Privacy Updates: How Can Brands Navigate the Advertising Challenges and What Does This Mean for Influencers?
Ever since the 2018 Cambridge Analytica scandal, data privacy in advertising has been a top talking point for business leaders, policy makers and consumers. The political data-analysis firm was accused of surreptitiously storing the data of 50 million Facebook users without authorization and using it to send targeted ads promoting in the 2016 election campaign. It led to Facebook’s CEO Mark Zuckerberg testifying to Congress and a $5 billion fine for the social media platform.
And so it may come as little surprise to many that just three years on, Apple has now launched a new update allowing users of iPhones and iPads to say no to their data being collected by apps. This new update has, understandably, angered Facebook and other social media platforms as user data presents hugely profitable advertising opportunities. Whilst it will be pleasing to many, Facebook has warned that the update could easily cut the money earned through its ad network by half, hitting small businesses the hardest and it also argues that sharing data with advertisers is key to giving users “better experiences”.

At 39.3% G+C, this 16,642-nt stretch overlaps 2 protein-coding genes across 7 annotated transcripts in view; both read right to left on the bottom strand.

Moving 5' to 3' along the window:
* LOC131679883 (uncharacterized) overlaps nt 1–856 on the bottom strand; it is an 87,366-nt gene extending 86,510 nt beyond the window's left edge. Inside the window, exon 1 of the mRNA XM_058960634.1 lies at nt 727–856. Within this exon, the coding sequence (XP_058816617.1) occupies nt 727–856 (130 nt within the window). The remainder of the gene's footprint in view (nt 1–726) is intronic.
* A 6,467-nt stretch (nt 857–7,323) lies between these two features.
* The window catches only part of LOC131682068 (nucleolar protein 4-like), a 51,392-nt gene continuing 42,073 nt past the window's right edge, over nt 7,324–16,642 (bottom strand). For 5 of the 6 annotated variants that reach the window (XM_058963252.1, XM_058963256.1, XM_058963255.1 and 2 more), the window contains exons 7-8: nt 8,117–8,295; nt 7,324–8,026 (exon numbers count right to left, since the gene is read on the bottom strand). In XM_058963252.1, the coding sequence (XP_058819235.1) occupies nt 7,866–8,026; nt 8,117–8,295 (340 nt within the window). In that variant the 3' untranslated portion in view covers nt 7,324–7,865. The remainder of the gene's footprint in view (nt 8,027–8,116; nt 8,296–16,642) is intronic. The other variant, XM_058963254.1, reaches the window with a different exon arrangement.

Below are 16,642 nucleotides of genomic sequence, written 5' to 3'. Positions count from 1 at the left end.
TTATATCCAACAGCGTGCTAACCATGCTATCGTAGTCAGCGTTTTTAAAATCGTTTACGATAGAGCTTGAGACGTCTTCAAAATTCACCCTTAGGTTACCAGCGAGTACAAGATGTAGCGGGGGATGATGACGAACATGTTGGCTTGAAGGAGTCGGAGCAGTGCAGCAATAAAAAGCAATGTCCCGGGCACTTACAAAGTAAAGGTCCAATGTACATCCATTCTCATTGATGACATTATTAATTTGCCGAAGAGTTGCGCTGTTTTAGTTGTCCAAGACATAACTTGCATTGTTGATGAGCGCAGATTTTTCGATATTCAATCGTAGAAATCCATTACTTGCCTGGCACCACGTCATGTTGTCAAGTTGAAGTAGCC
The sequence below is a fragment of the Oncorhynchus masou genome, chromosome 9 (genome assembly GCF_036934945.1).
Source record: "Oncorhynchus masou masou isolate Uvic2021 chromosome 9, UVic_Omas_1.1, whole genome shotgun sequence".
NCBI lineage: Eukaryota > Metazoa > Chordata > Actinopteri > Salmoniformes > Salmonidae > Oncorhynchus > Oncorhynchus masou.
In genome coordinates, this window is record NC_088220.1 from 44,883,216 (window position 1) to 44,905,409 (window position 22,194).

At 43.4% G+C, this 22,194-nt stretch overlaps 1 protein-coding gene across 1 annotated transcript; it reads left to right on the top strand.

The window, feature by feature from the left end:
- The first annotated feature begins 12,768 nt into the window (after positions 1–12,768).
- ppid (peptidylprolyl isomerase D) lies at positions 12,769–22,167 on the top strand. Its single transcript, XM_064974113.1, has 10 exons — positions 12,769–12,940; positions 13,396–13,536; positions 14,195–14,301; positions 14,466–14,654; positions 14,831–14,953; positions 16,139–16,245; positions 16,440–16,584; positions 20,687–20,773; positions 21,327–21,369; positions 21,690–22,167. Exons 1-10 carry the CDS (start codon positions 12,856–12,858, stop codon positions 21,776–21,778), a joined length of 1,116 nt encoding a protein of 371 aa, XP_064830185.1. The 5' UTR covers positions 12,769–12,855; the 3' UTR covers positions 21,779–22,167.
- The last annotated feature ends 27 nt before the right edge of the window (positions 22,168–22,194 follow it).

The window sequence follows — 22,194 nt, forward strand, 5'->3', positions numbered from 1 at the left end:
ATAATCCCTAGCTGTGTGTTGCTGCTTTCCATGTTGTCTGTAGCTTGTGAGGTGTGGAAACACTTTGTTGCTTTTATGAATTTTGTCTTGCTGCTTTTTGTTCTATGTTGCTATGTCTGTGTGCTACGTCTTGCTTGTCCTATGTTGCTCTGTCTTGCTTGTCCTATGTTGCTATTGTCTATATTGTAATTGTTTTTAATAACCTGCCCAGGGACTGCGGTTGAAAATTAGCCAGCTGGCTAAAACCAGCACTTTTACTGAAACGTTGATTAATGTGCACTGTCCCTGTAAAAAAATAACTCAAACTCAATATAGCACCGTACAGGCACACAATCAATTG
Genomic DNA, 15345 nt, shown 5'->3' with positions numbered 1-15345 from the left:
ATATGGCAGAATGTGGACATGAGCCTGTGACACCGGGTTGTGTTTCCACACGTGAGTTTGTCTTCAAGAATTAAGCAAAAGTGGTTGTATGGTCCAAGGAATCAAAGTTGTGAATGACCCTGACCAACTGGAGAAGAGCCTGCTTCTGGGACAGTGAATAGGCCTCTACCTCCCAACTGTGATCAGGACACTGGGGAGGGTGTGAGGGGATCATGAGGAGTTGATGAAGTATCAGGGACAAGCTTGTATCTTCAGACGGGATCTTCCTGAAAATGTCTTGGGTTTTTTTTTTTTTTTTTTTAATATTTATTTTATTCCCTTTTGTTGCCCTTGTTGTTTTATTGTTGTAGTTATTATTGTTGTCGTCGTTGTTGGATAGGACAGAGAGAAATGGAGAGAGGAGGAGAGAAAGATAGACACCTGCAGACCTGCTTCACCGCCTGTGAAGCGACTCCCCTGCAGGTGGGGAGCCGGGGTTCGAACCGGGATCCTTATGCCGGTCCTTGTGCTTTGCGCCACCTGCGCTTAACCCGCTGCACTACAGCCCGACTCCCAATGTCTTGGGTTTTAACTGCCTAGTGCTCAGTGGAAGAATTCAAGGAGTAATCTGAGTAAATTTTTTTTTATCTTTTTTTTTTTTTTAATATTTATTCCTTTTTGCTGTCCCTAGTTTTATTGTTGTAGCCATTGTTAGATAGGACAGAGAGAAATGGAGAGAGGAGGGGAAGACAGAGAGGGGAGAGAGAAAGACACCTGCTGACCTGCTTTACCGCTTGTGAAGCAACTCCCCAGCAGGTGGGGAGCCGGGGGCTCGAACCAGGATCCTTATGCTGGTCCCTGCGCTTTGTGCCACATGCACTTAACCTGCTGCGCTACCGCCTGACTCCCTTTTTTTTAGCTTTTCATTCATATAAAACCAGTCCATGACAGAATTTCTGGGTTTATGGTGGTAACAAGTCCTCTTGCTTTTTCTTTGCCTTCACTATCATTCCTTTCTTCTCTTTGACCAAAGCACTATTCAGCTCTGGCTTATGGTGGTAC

Contrastingly to Facebook, Apple has little to no interest in its customers’ data because it makes money from selling devices and in-app purchases, rather than from advertising. Apple has always marketed itself as a privacy-first company. In 2010, co-founder Steve Jobs acknowledged that some people didn’t care about how much data they shared, but said they should always be informed of how it was being used. “Privacy means people know what they’re signing up for, in plain English and repeatedly… ask them, ask them every time,” he said.
Accelerated by the effects of the pandemic on consumer behavior, e-commerce grew massively, accounting for 16% of sales in the US in Q2 2020. Although e-commerce undeniably fills gaps in the market, it does expose consumers to having their information hacked and stolen.